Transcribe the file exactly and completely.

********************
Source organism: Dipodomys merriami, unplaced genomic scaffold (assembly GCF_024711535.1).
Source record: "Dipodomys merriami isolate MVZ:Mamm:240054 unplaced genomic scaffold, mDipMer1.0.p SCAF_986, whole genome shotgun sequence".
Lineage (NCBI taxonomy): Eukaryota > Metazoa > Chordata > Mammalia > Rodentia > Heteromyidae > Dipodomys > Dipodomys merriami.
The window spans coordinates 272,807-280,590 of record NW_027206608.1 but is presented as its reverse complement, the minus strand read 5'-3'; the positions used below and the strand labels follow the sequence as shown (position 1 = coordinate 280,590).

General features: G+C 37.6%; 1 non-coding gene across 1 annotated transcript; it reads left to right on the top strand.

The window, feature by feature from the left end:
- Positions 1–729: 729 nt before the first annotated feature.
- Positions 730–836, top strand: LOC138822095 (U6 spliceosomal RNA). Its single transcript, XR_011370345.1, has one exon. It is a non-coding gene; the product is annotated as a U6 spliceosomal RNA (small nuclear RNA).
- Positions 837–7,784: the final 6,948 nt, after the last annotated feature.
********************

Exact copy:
Source organism: Dipodomys merriami, unplaced genomic scaffold (assembly GCF_024711535.1).
Source record: "Dipodomys merriami isolate MVZ:Mamm:240054 unplaced genomic scaffold, mDipMer1.0.p SCAF_986, whole genome shotgun sequence".
Lineage (NCBI taxonomy): Eukaryota > Metazoa > Chordata > Mammalia > Rodentia > Heteromyidae > Dipodomys > Dipodomys merriami.
The window spans coordinates 272,807-280,590 of record NW_027206608.1 but is presented as its reverse complement, the minus strand read 5'-3'; the positions used below and the strand labels follow the sequence as shown (position 1 = coordinate 280,590).

General features: G+C 37.6%; 1 non-coding gene across 1 annotated transcript; it reads left to right on the top strand.

The window, feature by feature from the left end:
- Positions 1–729: 729 nt before the first annotated feature.
- Positions 730–836, top strand: LOC138822095 (U6 spliceosomal RNA). Its single transcript, XR_011370345.1, has one exon. It is a non-coding gene; the product is annotated as a U6 spliceosomal RNA (small nuclear RNA).
- Positions 837–7,784: the final 6,948 nt, after the last annotated feature.